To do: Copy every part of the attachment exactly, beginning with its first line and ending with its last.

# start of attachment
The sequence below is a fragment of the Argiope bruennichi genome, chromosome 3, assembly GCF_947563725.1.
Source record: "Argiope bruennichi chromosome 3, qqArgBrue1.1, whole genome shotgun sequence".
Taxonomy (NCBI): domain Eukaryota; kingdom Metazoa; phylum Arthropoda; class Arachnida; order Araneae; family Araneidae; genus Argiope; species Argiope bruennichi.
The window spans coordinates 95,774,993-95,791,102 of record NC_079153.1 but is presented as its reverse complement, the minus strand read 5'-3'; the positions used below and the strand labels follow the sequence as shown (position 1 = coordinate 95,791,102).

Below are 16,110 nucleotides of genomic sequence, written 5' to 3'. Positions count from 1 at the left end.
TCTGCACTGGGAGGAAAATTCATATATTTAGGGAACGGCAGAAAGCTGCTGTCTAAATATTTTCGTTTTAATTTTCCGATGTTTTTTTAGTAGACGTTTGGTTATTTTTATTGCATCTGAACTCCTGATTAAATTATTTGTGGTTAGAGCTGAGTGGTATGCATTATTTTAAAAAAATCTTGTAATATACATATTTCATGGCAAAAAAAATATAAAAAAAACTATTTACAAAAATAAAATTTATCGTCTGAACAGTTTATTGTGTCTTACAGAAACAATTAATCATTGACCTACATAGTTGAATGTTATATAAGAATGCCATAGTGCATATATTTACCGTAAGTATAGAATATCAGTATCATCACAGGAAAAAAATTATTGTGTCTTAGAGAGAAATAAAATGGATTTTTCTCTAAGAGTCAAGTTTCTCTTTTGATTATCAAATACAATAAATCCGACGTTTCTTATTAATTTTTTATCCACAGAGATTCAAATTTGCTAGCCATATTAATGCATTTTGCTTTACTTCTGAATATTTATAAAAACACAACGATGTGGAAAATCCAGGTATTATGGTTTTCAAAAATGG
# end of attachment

The sequence below is a fragment of the Argiope bruennichi genome, chromosome 3, assembly GCF_947563725.1.
Source record: "Argiope bruennichi chromosome 3, qqArgBrue1.1, whole genome shotgun sequence".
Taxonomy (NCBI): domain Eukaryota; kingdom Metazoa; phylum Arthropoda; class Arachnida; order Araneae; family Araneidae; genus Argiope; species Argiope bruennichi.
The window spans coordinates 95,774,993-95,791,102 of record NC_079153.1 but is presented as its reverse complement, the minus strand read 5'-3'; the positions used below and the strand labels follow the sequence as shown (position 1 = coordinate 95,791,102).

Below are 16,110 nucleotides of genomic sequence, written 5' to 3'. Positions count from 1 at the left end.
TCTGCACTGGGAGGAAAATTCATATATTTAGGGAACGGCAGAAAGCTGCTGTCTAAATATTTTCGTTTTAATTTTCCGATGTTTTTTTAGTAGACGTTTGGTTATTTTTATTGCATCTGAACTCCTGATTAAATTATTTGTGGTTAGAGCTGAGTGGTATGCATTATTTTAAAAAAATCTTGTAATATACATATTTCATGGCAAAAAAAATATAAAAAAAACTATTTACAAAAATAAAATTTATCGTCTGAACAGTTTATTGTGTCTTACAGAAACAATTAATCATTGACCTACATAGTTGAATGTTATATAAGAATGCCATAGTGCATATATTTACCGTAAGTATAGAATATCAGTATCATCACAGGAAAAAAATTATTGTGTCTTAGAGAGAAATAAAATGGATTTTTCTCTAAGAGTCAAGTTTCTCTTTTGATTATCAAATACAATAAATCCGACGTTTCTTATTAATTTTTTATCCACAGAGATTCAAATTTGCTAGCCATATTAATGCATTTTGCTTTACTTCTGAATATTTATAAAAACACAACGATGTGGAAAATCCAGGTATTATGGTTTTCAAAAATGG